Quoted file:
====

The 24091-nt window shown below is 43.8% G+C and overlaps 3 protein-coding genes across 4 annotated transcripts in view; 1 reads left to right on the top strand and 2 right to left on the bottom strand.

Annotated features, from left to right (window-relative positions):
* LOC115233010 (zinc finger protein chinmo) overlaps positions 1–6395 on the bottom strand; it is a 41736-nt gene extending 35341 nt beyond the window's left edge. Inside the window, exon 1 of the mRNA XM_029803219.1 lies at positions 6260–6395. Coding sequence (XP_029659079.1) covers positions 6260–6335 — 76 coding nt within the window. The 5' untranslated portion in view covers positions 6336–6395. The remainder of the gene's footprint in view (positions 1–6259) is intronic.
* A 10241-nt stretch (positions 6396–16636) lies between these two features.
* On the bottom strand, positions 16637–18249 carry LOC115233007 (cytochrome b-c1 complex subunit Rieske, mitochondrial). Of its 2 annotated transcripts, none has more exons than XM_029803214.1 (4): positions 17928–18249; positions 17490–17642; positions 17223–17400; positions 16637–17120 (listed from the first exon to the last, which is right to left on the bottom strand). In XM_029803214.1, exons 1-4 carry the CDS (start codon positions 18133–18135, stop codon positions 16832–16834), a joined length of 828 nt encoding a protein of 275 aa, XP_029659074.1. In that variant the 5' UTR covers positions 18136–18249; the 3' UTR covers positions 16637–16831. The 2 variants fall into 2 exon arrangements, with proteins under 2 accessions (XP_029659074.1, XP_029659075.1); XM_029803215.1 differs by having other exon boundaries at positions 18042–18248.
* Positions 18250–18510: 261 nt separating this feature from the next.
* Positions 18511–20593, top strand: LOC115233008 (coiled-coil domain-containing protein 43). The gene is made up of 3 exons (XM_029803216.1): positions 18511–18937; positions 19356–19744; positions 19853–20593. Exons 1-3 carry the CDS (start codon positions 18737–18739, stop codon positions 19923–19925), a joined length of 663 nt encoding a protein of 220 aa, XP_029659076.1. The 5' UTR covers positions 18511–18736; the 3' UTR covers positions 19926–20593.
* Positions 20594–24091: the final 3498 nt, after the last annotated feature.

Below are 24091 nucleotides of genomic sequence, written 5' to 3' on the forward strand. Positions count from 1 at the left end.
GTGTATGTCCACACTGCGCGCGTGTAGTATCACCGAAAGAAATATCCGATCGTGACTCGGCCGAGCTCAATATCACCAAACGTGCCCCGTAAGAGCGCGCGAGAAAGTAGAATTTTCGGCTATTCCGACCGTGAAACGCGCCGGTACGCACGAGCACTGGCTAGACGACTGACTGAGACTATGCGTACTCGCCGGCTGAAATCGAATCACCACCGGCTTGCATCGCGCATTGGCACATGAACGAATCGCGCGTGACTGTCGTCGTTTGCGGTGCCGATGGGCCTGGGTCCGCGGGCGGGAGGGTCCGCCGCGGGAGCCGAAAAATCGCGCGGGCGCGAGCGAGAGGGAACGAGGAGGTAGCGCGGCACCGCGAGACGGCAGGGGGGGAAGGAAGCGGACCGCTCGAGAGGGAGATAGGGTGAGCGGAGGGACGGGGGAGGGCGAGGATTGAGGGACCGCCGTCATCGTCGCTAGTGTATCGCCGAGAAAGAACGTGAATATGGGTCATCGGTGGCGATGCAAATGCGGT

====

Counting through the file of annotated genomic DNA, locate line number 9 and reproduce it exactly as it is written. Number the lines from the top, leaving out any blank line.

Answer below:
Below are 24091 nucleotides of genomic sequence, written 5' to 3' on the forward strand. Positions count from 1 at the left end.